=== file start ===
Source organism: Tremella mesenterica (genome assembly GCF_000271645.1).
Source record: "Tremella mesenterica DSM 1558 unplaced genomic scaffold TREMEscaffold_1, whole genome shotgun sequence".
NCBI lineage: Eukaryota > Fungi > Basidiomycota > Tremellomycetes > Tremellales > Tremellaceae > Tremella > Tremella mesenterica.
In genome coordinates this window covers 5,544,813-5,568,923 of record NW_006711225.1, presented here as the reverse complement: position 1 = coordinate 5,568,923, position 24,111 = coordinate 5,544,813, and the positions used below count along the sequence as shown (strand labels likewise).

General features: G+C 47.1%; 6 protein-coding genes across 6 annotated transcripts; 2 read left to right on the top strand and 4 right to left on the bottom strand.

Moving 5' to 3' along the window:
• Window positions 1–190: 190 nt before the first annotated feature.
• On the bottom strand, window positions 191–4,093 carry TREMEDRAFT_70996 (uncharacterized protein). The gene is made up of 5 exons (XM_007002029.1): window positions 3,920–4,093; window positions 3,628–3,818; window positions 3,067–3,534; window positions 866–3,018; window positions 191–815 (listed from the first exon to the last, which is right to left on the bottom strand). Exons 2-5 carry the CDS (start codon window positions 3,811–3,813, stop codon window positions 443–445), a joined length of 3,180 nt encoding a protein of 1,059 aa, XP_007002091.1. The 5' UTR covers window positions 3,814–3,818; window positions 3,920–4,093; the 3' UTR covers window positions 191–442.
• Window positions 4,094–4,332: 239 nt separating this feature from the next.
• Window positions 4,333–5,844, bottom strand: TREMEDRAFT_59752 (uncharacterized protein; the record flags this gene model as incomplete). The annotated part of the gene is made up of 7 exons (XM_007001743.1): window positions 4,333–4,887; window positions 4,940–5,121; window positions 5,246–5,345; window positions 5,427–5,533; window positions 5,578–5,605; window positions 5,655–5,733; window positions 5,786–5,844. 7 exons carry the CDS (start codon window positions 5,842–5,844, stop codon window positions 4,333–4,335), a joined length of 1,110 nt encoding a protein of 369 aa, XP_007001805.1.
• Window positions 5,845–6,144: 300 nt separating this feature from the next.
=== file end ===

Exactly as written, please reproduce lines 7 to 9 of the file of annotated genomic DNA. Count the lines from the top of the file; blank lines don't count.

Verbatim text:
• Window positions 1–190: 190 nt before the first annotated feature.
• On the bottom strand, window positions 191–4,093 carry TREMEDRAFT_70996 (uncharacterized protein). The gene is made up of 5 exons (XM_007002029.1): window positions 3,920–4,093; window positions 3,628–3,818; window positions 3,067–3,534; window positions 866–3,018; window positions 191–815 (listed from the first exon to the last, which is right to left on the bottom strand). Exons 2-5 carry the CDS (start codon window positions 3,811–3,813, stop codon window positions 443–445), a joined length of 3,180 nt encoding a protein of 1,059 aa, XP_007002091.1. The 5' UTR covers window positions 3,814–3,818; window positions 3,920–4,093; the 3' UTR covers window positions 191–442.
• Window positions 4,094–4,332: 239 nt separating this feature from the next.